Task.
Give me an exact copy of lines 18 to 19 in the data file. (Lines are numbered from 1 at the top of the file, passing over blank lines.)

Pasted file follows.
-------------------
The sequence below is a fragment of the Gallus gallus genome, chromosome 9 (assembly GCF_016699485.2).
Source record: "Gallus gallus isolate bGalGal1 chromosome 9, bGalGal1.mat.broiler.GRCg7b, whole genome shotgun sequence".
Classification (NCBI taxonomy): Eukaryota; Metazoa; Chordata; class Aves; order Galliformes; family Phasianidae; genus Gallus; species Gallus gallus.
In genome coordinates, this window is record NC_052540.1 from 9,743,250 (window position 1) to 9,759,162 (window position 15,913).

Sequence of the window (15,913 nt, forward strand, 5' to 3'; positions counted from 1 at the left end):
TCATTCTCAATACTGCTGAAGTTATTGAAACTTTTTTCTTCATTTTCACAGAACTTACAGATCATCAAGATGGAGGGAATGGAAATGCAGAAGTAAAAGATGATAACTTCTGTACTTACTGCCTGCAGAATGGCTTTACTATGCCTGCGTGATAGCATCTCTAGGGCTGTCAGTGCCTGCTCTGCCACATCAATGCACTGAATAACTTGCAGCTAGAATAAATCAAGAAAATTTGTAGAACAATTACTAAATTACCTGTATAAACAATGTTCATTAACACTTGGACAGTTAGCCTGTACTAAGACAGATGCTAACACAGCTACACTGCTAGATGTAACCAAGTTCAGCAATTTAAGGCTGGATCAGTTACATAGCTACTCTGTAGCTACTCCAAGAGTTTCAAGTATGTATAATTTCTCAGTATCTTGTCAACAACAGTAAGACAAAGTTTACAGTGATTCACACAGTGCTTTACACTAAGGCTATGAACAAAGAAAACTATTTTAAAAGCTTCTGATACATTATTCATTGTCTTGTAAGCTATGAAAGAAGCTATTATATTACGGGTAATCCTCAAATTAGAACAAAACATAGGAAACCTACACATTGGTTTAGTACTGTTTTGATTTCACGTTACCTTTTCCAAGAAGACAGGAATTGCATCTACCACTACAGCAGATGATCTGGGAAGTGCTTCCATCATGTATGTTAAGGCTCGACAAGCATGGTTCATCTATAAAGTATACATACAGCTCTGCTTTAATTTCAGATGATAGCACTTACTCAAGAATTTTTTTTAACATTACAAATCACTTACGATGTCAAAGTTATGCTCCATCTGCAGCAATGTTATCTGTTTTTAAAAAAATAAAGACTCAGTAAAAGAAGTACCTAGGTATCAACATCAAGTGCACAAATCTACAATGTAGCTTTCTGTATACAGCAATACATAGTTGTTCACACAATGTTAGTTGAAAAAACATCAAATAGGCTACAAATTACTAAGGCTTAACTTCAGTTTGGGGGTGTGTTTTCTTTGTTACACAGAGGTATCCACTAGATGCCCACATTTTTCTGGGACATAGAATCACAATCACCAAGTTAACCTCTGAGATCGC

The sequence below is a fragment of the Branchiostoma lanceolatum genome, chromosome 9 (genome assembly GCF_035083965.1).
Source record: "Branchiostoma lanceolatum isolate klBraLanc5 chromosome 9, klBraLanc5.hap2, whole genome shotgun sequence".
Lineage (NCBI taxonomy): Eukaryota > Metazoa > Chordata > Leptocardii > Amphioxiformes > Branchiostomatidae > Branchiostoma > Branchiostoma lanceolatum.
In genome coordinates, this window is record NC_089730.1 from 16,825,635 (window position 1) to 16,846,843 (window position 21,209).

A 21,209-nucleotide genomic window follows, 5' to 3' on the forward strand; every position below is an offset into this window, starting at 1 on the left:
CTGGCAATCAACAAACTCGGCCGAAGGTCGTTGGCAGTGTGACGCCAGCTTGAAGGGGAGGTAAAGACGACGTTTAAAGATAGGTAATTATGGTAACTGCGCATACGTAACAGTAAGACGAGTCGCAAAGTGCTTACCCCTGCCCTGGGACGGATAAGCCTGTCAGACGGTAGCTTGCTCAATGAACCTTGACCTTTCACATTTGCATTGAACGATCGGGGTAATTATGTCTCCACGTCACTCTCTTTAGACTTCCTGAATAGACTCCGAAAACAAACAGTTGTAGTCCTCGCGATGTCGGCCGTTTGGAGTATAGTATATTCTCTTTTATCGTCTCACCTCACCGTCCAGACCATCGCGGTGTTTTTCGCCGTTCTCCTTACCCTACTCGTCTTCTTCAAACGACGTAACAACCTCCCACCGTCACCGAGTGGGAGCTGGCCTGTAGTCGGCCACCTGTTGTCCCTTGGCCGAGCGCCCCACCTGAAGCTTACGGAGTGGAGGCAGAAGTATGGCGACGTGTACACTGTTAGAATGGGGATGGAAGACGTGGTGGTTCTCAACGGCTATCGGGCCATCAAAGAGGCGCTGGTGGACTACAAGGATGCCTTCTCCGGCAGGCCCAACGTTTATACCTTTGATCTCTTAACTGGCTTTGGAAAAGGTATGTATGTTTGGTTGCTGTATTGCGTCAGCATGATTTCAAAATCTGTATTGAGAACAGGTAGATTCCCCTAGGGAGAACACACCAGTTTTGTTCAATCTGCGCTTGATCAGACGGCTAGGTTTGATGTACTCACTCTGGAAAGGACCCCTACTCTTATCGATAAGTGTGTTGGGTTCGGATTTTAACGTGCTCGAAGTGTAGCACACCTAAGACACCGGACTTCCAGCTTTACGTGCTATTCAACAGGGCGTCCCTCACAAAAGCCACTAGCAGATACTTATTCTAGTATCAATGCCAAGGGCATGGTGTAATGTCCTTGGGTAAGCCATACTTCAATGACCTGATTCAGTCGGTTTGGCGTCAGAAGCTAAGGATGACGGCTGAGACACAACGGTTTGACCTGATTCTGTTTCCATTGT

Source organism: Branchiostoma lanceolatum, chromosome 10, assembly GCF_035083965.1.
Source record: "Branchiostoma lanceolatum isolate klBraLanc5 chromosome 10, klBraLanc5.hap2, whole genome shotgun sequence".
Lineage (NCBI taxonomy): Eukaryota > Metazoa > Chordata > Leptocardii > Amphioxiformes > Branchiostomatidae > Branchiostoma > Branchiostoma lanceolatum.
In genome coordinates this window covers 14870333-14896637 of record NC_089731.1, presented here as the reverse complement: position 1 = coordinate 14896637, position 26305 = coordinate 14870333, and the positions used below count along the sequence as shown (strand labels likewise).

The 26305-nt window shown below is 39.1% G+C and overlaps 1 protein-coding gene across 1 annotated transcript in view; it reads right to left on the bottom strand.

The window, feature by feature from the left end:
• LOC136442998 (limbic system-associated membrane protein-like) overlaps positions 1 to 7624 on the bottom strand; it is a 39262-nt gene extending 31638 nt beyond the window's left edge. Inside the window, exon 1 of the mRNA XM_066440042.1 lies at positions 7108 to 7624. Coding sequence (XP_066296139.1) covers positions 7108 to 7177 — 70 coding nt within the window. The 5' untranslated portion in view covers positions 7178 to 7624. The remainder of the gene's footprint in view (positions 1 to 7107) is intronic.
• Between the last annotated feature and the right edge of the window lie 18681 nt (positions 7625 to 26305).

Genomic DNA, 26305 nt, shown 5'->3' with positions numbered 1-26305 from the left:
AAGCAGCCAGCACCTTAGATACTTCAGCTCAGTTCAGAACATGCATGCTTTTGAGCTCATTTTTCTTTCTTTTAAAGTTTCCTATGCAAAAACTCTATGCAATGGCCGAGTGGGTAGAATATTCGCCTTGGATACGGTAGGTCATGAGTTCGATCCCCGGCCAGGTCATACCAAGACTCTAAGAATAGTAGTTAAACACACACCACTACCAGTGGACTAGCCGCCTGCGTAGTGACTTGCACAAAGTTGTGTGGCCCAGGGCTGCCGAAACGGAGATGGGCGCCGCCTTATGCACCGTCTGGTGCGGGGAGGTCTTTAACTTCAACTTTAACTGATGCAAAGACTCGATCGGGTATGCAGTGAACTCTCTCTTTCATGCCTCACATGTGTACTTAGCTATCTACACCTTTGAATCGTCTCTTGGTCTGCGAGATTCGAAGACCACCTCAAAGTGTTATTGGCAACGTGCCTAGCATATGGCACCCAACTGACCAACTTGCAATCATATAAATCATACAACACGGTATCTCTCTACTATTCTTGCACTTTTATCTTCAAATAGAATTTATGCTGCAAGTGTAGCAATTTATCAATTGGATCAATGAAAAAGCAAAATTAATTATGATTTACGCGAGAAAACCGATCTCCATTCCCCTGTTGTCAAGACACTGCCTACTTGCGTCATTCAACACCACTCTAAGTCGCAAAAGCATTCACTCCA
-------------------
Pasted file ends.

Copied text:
The window, feature by feature from the left end:
• LOC136442998 (limbic system-associated membrane protein-like) overlaps positions 1 to 7624 on the bottom strand; it is a 39262-nt gene extending 31638 nt beyond the window's left edge. Inside the window, exon 1 of the mRNA XM_066440042.1 lies at positions 7108 to 7624. Coding sequence (XP_066296139.1) covers positions 7108 to 7177 — 70 coding nt within the window. The 5' untranslated portion in view covers positions 7178 to 7624. The remainder of the gene's footprint in view (positions 1 to 7107) is intronic.